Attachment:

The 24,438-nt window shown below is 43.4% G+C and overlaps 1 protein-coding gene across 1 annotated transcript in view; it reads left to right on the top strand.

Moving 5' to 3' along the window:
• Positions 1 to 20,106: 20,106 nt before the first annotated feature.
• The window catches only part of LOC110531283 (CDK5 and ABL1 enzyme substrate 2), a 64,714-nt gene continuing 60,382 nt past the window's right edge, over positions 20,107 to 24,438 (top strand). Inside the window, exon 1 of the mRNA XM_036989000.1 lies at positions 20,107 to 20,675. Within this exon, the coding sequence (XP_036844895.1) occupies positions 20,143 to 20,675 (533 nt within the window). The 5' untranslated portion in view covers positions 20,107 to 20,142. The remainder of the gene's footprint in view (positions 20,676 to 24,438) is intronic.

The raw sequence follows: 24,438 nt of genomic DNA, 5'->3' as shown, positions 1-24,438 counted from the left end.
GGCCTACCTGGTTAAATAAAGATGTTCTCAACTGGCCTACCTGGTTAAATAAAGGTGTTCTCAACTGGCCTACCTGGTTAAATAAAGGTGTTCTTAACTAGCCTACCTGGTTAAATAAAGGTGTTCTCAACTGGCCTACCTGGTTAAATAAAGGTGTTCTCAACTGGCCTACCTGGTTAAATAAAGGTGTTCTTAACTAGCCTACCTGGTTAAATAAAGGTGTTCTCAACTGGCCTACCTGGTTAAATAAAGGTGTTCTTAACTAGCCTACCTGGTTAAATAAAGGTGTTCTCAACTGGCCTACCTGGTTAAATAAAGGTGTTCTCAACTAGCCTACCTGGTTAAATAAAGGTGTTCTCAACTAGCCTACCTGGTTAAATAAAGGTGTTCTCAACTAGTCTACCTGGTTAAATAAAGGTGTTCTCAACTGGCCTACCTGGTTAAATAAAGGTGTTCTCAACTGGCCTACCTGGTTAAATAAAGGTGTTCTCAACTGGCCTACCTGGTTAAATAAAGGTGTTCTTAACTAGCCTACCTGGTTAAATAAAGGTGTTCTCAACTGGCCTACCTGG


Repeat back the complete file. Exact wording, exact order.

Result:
The 24,438-nt window shown below is 43.4% G+C and overlaps 1 protein-coding gene across 1 annotated transcript in view; it reads left to right on the top strand.

Moving 5' to 3' along the window:
• Positions 1 to 20,106: 20,106 nt before the first annotated feature.
• The window catches only part of LOC110531283 (CDK5 and ABL1 enzyme substrate 2), a 64,714-nt gene continuing 60,382 nt past the window's right edge, over positions 20,107 to 24,438 (top strand). Inside the window, exon 1 of the mRNA XM_036989000.1 lies at positions 20,107 to 20,675. Within this exon, the coding sequence (XP_036844895.1) occupies positions 20,143 to 20,675 (533 nt within the window). The 5' untranslated portion in view covers positions 20,107 to 20,142. The remainder of the gene's footprint in view (positions 20,676 to 24,438) is intronic.

The raw sequence follows: 24,438 nt of genomic DNA, 5'->3' as shown, positions 1-24,438 counted from the left end.
GGCCTACCTGGTTAAATAAAGATGTTCTCAACTGGCCTACCTGGTTAAATAAAGGTGTTCTCAACTGGCCTACCTGGTTAAATAAAGGTGTTCTTAACTAGCCTACCTGGTTAAATAAAGGTGTTCTCAACTGGCCTACCTGGTTAAATAAAGGTGTTCTCAACTGGCCTACCTGGTTAAATAAAGGTGTTCTTAACTAGCCTACCTGGTTAAATAAAGGTGTTCTCAACTGGCCTACCTGGTTAAATAAAGGTGTTCTTAACTAGCCTACCTGGTTAAATAAAGGTGTTCTCAACTGGCCTACCTGGTTAAATAAAGGTGTTCTCAACTAGCCTACCTGGTTAAATAAAGGTGTTCTCAACTAGCCTACCTGGTTAAATAAAGGTGTTCTCAACTAGTCTACCTGGTTAAATAAAGGTGTTCTCAACTGGCCTACCTGGTTAAATAAAGGTGTTCTCAACTGGCCTACCTGGTTAAATAAAGGTGTTCTCAACTGGCCTACCTGGTTAAATAAAGGTGTTCTTAACTAGCCTACCTGGTTAAATAAAGGTGTTCTCAACTGGCCTACCTGG